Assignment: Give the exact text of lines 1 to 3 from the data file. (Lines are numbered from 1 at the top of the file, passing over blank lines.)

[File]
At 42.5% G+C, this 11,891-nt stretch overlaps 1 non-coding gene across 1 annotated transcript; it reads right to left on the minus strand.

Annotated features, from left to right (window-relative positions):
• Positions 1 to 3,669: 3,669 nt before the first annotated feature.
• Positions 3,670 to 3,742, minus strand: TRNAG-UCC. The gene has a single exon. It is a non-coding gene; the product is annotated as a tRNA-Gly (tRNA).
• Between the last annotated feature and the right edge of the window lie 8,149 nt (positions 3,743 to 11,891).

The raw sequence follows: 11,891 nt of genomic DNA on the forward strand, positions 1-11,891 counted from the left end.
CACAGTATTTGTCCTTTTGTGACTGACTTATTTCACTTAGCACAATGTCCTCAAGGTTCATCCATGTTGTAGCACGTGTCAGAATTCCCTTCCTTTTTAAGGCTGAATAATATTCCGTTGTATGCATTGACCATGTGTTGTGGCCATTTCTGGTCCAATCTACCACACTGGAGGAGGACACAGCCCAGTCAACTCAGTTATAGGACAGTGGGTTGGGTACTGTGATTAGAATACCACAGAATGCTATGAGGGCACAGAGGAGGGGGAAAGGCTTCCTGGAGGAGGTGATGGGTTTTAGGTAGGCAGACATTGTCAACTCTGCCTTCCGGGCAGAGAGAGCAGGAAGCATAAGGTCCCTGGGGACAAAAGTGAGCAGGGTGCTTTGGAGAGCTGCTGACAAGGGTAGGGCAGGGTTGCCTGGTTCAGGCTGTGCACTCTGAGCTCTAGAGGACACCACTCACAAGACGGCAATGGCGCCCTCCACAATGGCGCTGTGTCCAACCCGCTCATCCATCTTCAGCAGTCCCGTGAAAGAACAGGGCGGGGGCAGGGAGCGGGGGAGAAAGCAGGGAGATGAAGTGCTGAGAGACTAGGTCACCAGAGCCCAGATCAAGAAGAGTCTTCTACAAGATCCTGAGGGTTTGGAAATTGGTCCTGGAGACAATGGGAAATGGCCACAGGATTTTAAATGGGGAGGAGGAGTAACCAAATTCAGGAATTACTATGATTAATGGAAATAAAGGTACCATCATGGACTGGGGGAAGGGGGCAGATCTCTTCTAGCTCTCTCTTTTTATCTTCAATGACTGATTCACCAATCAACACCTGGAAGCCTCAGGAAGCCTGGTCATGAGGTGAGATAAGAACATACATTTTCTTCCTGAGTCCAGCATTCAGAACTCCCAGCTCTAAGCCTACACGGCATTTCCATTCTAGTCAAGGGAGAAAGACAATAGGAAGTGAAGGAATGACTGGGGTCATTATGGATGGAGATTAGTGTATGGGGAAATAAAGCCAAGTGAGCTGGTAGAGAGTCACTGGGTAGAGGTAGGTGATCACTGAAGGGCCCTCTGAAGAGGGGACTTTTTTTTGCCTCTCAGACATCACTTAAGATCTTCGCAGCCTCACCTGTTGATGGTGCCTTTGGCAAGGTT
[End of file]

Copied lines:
At 42.5% G+C, this 11,891-nt stretch overlaps 1 non-coding gene across 1 annotated transcript; it reads right to left on the minus strand.

Annotated features, from left to right (window-relative positions):
• Positions 1 to 3,669: 3,669 nt before the first annotated feature.